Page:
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A Comparison of Methods to Detect and Quantify the Markers of Antimalarial Drug Resistance

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  • Molecular and Biochemical Parasitology, Liverpool School of Tropical Medicine, Liverpool, United Kingdom; Biostatistics and Computational Sciences, Swiss Tropical and Public Health Institute, Basel, Switzerland
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We compare, contrast, and evaluate methods to quantify genetic markers of antimalarial drug resistance. Frequency estimates should be reported along with crude prevalence. There are four main potential methods to estimate frequencies in blood samples: simple counting of single nucleotide polymorphisms (SNPs) and haplotypes in samples with multiplicity of infection (MOI) = 1; SNP counting in samples with MOI ≤ 2; SNP and haplotypes counting in samples with unambiguous genotypes; statistical inference using SNP and MOI data from all samples. Large differences between the methods became apparent when analyzing field data with high MOI. Simple counting dramatically reduced sample size and estimate precision, and we show that analysis of unambiguous samples is biased, leaving maximum likelihood or similar statistical inference as the only practical option. It is essential to account for genotyping missing minor clones; ignoring this phenomenon resulted in a 2-fold underestimation of SNPs and haplotypes present at low frequencies.

Author Notes

*Address correspondence to Ian M. Hastings, Molecular and Biochemical Parasitology, Liverpool School of Tropical Medicine, Pembroke Place, Liverpool L3 5QA, UK. E-mail: hastings@liverpool.ac.uk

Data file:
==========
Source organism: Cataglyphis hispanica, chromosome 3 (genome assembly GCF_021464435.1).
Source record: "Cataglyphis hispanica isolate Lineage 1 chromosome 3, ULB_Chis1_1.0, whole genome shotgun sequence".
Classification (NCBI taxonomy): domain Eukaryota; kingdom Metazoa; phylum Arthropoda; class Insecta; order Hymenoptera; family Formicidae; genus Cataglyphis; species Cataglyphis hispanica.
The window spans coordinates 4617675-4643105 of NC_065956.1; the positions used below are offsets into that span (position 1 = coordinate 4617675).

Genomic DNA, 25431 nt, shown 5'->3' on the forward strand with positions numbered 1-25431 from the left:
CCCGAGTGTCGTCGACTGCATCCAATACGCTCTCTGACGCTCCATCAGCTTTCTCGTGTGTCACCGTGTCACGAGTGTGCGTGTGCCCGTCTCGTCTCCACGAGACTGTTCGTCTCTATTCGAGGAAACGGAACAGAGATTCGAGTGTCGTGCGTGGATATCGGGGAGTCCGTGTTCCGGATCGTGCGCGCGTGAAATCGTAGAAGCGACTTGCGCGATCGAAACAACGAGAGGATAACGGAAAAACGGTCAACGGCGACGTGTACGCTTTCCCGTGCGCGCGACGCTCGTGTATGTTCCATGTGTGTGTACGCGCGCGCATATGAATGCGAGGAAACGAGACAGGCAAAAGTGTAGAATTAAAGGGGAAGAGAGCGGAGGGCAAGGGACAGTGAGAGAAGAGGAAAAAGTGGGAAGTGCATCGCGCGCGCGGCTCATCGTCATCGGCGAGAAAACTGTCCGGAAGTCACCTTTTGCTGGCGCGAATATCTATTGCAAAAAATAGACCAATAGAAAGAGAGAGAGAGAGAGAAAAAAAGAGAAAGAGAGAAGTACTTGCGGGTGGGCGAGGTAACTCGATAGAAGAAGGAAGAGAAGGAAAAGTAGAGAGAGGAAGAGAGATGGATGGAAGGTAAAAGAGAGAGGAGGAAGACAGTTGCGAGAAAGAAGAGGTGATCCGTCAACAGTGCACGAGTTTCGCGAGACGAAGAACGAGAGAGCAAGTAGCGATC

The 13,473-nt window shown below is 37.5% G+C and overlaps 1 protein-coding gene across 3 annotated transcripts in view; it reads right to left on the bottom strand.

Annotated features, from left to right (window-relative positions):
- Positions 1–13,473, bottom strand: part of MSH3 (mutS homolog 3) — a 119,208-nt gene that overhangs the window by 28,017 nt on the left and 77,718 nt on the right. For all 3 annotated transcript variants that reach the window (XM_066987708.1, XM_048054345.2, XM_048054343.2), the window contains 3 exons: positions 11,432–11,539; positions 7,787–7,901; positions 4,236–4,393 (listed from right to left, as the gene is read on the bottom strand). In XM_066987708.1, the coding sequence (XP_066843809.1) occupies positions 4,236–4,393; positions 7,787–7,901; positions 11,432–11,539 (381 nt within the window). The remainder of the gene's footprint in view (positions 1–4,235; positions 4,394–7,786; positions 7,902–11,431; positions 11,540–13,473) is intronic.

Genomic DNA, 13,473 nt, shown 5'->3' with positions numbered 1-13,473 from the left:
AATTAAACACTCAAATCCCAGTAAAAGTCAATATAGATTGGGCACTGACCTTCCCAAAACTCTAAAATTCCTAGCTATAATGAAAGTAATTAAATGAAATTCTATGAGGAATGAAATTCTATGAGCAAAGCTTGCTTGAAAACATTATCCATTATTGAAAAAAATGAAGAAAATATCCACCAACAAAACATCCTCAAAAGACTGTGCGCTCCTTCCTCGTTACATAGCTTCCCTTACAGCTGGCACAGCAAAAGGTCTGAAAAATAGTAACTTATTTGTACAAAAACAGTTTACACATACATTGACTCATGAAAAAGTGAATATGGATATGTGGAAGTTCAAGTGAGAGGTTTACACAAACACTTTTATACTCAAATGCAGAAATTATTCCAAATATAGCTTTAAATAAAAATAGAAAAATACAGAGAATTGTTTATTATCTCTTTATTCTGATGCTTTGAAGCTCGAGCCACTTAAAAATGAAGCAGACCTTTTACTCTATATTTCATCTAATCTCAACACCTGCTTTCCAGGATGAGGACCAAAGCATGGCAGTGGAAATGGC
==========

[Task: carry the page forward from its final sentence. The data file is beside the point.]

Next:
Financial support: This work was supported by the Bill and Melinda Gates Foundation Grant 37999.01, the Liverpool School of Tropical Medicine, and the Université de Neuchâtel. The molecular analysis was financed by the Schweizerische Nationalfonds (SNF; Grant 3100-AO-103968) for the Papua New Guinea samples and the Geigy foundation for Tanzanian samples. The morbidity surveillance in PNG was first supported by United States Agency for International Development (USAID) and then by Australian Agency for International Development (AusAID) within the Malaria Vaccine Epidemiology and Evaluation Project.

Authors' addresses: Ian M. Hastings, Molecular and Biochemical Parasitology, Liverpool School of Tropical Medicine, Liverpool, UK, E-mail: hastings@liverpool.ac.uk. Christian Nsanzabana, Division of Infectious Diseases, Department of Medicine, University of California, San Francisco, CA, E-mail: nsanzabanac@medsfgh.ucsf.edu. Tom A. Smith, Biostatistics and Computational Sciences, Swiss Tropical and Public Health Institute, Basel, Switzerland, E-mail: Thomas-A.Smith@unibas.ch.

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